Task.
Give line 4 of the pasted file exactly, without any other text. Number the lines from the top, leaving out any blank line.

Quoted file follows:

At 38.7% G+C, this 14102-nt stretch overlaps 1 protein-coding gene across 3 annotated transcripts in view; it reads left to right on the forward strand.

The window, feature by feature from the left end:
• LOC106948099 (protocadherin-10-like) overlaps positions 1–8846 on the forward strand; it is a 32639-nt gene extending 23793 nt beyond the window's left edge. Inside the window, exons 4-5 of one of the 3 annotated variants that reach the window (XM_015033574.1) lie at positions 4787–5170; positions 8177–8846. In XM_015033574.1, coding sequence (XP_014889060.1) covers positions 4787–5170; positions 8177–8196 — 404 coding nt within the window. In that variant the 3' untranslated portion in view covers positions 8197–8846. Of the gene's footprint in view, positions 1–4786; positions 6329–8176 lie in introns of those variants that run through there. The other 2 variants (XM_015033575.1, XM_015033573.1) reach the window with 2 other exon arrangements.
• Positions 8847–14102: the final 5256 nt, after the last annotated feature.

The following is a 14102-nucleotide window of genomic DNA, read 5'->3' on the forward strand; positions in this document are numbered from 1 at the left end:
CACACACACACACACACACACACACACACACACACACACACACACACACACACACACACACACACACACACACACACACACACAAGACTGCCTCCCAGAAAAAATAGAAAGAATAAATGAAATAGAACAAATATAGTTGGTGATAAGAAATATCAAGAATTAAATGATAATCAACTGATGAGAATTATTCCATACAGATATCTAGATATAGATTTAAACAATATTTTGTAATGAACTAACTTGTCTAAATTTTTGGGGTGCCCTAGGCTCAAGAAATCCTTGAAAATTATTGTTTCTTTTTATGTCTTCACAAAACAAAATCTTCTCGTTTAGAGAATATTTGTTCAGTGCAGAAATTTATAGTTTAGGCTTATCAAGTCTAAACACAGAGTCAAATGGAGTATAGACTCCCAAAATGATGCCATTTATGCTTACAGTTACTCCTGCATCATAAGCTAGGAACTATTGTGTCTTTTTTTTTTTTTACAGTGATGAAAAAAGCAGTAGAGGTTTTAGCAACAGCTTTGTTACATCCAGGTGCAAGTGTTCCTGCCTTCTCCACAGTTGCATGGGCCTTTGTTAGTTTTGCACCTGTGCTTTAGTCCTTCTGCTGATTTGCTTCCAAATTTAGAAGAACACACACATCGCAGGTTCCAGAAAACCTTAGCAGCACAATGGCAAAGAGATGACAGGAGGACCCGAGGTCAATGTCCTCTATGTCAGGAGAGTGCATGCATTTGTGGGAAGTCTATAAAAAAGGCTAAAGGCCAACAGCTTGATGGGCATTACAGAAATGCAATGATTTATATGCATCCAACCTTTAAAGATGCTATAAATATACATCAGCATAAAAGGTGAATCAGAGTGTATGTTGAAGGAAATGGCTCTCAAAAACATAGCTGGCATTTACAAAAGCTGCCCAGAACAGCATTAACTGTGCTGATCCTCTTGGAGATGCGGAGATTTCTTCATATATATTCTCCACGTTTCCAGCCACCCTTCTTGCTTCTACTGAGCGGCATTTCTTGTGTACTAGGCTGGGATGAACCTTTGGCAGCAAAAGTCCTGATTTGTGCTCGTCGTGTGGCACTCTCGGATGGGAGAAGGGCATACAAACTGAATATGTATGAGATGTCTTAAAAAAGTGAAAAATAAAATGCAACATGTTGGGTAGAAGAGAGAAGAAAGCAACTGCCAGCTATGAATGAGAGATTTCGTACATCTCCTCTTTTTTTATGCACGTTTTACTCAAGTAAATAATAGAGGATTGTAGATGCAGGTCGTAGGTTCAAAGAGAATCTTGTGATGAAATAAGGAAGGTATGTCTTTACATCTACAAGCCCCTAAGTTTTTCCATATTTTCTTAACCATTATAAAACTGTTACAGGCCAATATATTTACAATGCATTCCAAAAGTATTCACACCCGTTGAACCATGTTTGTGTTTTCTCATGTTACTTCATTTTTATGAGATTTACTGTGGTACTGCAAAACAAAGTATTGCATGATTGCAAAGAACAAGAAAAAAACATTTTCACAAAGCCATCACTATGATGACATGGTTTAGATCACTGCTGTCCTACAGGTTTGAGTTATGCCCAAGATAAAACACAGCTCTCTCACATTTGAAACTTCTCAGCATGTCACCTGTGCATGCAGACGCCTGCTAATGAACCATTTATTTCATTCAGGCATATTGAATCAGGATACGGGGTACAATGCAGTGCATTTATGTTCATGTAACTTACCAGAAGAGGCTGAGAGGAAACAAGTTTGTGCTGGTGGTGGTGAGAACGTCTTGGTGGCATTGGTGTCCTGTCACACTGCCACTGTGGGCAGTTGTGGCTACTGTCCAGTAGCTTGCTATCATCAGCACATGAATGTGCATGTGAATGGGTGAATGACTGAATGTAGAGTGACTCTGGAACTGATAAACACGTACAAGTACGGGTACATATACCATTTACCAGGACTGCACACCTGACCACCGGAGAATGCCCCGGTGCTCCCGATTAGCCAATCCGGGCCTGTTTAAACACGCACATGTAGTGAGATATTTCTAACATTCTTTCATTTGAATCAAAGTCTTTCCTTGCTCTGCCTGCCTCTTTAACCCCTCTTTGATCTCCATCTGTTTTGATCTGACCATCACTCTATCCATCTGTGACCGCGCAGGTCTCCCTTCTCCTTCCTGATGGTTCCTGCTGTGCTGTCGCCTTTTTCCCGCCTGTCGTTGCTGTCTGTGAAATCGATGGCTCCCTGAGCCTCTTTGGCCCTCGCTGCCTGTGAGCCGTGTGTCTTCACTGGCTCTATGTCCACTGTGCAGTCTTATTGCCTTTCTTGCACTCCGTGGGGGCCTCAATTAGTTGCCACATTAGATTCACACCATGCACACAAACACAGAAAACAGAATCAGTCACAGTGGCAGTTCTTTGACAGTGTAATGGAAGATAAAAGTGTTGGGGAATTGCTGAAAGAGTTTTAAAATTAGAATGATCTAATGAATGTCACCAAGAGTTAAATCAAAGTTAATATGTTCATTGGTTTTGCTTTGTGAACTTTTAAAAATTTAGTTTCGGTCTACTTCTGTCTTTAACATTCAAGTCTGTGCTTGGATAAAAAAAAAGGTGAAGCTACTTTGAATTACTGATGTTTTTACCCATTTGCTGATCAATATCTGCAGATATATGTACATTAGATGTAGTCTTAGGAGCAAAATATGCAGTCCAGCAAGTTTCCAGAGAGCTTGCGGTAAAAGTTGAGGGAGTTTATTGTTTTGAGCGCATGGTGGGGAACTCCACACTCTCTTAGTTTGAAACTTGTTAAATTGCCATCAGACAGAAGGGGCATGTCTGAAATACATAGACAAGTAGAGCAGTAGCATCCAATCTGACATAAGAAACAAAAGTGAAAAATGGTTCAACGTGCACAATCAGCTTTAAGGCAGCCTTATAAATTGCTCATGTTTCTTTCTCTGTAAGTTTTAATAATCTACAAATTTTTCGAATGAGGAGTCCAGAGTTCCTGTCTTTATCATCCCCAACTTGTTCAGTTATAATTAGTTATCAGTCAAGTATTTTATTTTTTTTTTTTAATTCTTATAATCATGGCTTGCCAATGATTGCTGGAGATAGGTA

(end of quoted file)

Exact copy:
• Positions 8847–14102: the final 5256 nt, after the last annotated feature.